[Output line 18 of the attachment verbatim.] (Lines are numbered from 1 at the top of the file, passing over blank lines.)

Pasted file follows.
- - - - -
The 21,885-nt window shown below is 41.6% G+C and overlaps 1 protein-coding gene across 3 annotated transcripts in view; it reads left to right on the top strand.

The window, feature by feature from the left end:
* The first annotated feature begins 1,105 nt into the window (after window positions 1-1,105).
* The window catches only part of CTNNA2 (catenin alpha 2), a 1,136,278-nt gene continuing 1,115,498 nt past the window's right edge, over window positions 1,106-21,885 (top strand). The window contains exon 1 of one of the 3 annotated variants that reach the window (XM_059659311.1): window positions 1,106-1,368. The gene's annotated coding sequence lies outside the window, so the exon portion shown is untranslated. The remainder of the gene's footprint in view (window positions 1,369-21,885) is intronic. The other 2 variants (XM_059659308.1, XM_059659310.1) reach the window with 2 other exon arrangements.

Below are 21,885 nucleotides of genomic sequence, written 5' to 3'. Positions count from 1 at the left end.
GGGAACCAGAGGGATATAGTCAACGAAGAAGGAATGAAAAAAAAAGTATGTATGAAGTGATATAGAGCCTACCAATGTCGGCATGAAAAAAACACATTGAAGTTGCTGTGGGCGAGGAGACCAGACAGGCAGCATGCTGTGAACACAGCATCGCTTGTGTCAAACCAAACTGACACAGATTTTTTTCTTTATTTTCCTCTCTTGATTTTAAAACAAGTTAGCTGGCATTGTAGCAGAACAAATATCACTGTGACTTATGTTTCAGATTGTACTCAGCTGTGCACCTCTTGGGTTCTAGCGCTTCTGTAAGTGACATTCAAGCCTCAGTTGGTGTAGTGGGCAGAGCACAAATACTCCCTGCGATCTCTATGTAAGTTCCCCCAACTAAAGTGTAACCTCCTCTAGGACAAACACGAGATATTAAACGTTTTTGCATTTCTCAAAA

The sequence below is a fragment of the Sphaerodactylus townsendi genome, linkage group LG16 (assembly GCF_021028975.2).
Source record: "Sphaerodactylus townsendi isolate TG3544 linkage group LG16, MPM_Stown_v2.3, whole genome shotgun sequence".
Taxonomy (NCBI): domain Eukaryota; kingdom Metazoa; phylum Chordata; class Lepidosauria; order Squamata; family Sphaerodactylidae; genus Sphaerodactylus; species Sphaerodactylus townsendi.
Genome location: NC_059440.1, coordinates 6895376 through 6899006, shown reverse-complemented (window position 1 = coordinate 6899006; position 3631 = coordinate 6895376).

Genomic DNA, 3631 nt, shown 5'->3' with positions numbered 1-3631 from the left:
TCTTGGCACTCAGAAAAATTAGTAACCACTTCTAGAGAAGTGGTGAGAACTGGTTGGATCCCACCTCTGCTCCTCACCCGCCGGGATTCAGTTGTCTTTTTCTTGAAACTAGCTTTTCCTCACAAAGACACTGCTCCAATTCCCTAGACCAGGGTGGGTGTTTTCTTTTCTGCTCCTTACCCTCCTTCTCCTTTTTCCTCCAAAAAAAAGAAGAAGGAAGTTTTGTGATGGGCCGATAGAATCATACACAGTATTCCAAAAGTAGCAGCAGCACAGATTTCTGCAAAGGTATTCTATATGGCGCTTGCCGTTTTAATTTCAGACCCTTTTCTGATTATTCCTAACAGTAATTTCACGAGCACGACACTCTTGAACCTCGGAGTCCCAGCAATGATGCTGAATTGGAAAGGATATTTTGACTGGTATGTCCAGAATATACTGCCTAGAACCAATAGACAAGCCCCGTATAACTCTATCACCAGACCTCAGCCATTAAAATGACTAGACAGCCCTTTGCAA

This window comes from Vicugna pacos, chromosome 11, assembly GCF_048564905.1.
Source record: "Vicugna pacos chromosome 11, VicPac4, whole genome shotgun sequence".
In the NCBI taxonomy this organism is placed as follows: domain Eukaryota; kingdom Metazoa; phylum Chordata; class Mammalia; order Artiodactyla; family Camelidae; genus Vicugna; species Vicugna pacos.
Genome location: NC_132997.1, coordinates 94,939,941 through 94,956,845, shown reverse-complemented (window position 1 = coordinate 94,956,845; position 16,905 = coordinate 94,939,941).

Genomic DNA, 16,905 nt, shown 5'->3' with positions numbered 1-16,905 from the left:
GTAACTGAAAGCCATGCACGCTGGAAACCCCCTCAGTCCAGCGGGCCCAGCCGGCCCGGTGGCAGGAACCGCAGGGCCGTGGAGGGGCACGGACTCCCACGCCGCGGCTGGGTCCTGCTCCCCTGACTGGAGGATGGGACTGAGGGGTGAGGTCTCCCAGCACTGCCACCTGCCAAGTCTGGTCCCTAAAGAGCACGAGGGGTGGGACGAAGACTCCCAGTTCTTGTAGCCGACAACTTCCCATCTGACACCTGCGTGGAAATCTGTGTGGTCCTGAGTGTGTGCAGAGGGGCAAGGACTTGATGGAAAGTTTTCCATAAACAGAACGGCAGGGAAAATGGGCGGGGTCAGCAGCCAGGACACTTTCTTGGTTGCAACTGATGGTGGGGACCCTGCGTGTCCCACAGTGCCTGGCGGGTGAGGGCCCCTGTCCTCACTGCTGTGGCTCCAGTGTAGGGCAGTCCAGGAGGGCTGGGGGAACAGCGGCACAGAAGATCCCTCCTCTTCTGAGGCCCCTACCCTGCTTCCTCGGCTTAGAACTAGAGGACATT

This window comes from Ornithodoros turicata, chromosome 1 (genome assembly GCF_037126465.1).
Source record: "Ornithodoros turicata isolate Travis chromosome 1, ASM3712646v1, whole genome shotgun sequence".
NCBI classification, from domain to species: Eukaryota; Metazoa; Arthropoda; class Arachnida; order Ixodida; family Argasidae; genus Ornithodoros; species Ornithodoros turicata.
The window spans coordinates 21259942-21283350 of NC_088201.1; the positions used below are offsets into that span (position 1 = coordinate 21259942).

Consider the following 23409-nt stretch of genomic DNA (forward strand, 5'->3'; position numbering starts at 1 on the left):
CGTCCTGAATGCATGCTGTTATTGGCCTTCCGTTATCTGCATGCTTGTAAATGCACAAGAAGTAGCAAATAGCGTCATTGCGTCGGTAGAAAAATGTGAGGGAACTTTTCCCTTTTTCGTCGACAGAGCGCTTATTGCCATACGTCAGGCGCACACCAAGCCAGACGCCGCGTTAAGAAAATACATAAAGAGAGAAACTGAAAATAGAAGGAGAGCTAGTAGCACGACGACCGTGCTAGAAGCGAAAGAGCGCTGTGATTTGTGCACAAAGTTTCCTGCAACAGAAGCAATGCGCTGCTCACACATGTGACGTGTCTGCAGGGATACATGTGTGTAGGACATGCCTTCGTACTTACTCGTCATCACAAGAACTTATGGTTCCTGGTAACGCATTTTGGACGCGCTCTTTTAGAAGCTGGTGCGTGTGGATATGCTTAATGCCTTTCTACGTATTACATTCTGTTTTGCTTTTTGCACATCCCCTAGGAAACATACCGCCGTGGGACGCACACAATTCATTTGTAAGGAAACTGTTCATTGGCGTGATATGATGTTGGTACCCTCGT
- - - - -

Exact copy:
GTAACTGAAAGCCATGCACGCTGGAAACCCCCTCAGTCCAGCGGGCCCAGCCGGCCCGGTGGCAGGAACCGCAGGGCCGTGGAGGGGCACGGACTCCCACGCCGCGGCTGGGTCCTGCTCCCCTGACTGGAGGATGGGACTGAGGGGTGAGGTCTCCCAGCACTGCCACCTGCCAAGTCTGGTCCCTAAAGAGCACGAGGGGTGGGACGAAGACTCCCAGTTCTTGTAGCCGACAACTTCCCATCTGACACCTGCGTGGAAATCTGTGTGGTCCTGAGTGTGTGCAGAGGGGCAAGGACTTGATGGAAAGTTTTCCATAAACAGAACGGCAGGGAAAATGGGCGGGGTCAGCAGCCAGGACACTTTCTTGGTTGCAACTGATGGTGGGGACCCTGCGTGTCCCACAGTGCCTGGCGGGTGAGGGCCCCTGTCCTCACTGCTGTGGCTCCAGTGTAGGGCAGTCCAGGAGGGCTGGGGGAACAGCGGCACAGAAGATCCCTCCTCTTCTGAGGCCCCTACCCTGCTTCCTCGGCTTAGAACTAGAGGACATT